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    Bruges and lace : a marriage rooted in history

  • Bruges and Lace

    Lace was born in the 16th century.  At first mothers would teach their daughters to make bobbin lace;  lace schools were soon opened everywhere.  In Bruges there were various large lace schools, such as the Foereschool and the Apostoline Sisters’ lace school.  If the teaching of lacemaking started out as a means of giving poor households the means of earning a living, over the centuries it evolved into preserving a unique pastime.  However, lace and lace history are also particularly important for tourism in the town.  The lace sector is still today one of the contributors to tourism to which the municipal authorities pay particular attention.

  • The Kantcentrum: thanks to the Apostoline Sisters

    The Kantcentrum originates in the Apostoline Sisters’ lace school.  The nuns founded the Kantcentrum bzw (not-for-profit organisation) in 1970 in order to give new impetus to lace teaching.  Two years later the not-for-profit organisation restarted the lace school.  Meantime the sisters had disappeared from the organisation.  In 2014 the Kantcentrum moved from the historic convent buildings on the Adornes estate into the Apostolines’ former lace school (on the same estate).  The Kantcentrum now delivers lace courses, runs its own publishing house for books and lace patterns and organises lace workshops.  It has brought out its own lace magazine in 4 languages since 1978 and organises lace teacher training.  The Kantcentrum has evolved into a centre of excellence for lace in its widest sense which has a worldwide reputation.

Techniques

  • Basic stitches

    Cloth stitch: cross, twist, cross

    Half stitch: cross, twist

    Whole stitch and twist: cross, twist, cross, twist

  • Binche

    Lace group:    continuous lace

    Origin:            evolved in the 17th century from Old Flemish continuous lace

    Ground:          many snowflakes and confusing ground with all kinds of réseaux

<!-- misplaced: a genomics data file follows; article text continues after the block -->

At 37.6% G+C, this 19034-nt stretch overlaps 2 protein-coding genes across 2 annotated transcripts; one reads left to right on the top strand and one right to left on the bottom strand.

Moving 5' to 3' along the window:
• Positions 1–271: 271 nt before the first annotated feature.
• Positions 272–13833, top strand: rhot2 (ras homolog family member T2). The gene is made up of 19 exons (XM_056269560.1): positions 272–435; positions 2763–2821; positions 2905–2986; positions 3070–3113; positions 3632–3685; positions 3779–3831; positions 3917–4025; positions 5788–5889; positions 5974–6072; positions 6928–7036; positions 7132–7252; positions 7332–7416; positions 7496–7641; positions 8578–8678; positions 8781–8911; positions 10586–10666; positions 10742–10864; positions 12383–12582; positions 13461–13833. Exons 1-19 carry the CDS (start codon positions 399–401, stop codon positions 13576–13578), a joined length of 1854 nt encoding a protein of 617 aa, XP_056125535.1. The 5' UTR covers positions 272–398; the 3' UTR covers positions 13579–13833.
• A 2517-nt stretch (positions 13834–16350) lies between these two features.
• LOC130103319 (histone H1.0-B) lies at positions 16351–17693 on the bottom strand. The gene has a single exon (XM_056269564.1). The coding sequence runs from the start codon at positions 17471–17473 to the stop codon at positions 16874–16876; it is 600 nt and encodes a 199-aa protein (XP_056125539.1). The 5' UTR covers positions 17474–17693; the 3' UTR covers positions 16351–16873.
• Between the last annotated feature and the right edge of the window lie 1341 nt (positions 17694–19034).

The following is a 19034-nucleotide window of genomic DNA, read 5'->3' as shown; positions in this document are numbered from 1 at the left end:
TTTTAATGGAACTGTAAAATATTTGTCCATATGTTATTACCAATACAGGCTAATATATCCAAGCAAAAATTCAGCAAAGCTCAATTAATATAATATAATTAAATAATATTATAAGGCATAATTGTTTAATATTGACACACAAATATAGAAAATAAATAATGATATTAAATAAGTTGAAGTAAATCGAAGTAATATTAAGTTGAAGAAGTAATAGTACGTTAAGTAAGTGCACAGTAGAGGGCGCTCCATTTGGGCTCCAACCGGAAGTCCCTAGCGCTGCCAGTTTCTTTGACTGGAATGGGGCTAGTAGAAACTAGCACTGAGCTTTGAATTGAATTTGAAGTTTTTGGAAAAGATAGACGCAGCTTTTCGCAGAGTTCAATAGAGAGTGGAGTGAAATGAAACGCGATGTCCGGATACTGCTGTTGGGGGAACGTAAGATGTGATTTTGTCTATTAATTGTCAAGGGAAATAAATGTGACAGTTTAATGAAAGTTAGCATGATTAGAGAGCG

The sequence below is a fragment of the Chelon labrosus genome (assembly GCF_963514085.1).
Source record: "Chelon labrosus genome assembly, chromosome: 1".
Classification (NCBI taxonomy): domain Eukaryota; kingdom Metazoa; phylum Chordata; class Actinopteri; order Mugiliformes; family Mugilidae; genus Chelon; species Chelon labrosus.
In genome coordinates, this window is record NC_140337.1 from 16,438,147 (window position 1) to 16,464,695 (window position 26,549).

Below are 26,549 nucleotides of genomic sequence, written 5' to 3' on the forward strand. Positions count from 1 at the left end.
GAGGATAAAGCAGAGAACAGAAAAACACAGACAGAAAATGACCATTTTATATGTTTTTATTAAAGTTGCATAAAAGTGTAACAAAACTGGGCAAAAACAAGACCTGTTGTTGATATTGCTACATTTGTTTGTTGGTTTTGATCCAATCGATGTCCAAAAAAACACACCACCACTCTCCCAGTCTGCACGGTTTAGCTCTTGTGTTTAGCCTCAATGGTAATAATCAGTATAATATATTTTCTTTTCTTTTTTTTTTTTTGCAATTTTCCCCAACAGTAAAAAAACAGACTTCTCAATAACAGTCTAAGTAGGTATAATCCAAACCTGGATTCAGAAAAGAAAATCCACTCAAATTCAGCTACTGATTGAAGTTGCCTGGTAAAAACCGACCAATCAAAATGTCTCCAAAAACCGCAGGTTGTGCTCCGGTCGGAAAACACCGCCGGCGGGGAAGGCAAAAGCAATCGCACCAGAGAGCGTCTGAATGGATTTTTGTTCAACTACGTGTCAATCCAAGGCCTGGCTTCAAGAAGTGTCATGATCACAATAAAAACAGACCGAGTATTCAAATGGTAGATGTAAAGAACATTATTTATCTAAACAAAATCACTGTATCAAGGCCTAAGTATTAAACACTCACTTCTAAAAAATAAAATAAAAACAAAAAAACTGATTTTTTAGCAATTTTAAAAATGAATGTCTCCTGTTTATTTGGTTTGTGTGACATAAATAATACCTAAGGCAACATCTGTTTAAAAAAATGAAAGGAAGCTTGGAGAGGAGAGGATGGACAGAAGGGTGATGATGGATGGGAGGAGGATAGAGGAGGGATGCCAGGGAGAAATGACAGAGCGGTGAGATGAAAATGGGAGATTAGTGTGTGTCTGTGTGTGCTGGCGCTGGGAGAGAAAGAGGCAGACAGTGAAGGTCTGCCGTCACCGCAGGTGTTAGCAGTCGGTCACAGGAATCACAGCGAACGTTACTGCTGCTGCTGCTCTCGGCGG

‘Close’ areas:  cloth stitch, here and there an accent in half stitch

    Designs:          abstract; concealed, repetitive motifs; flowers; stems; animals

    Decorative features:  decorative grounds; picots on the edge, scalloped edges or footside; “toveressenwerk” (witch lace/point de fée/fairy stitch) when there are very many square tallies and when worked with very fine thread.

     

  • Blonde

    Lace group: continuous thread

    18th century lace

    Ground: reseau of fragile tulle

    Motifs: colth stitch with workers in thick silk, give a satin sheen

    Designs: flowers, festoons of leaves

    Decorations: small openings and ornamental filling stitches

  • chantilly

    Chantilly

    Lace group: continuous thread

    Appeared first in the region of Chantilly in the 18th century

    Made of black silk thread, more rarely of white silk

    Ground: lille reseau

    Motifs: halfstitch defined by a decorative gimp

    Designs: floral sprays, large pieces of lace being worked in sections and invisibly joined afterwards

    Decorations: delicate fillings within the motifs

  • Cluny

    Lace group: continuous thread

    Based on ancient cutwork from de Musée de Cluny

    Ground: plaited bars, brides

    Solid parts: wholestitch, halfstitch, wholestitch and twist

    Decorations: small picots, wheatears, venetian plaits

  • Point de Paris

    Lace group: continuous thread

    Originated around Paris in the 18th century

    Ground: hexagonal mesh ground

    Motifs: wholestitch outlined by a gimp

    Designs: flowers, leaves, garlands, animals

    Decorations: inner spaces of the motifs enriched with decorative fillings, rose ground, tallies, peas, bordered with picots

  • Torchon lace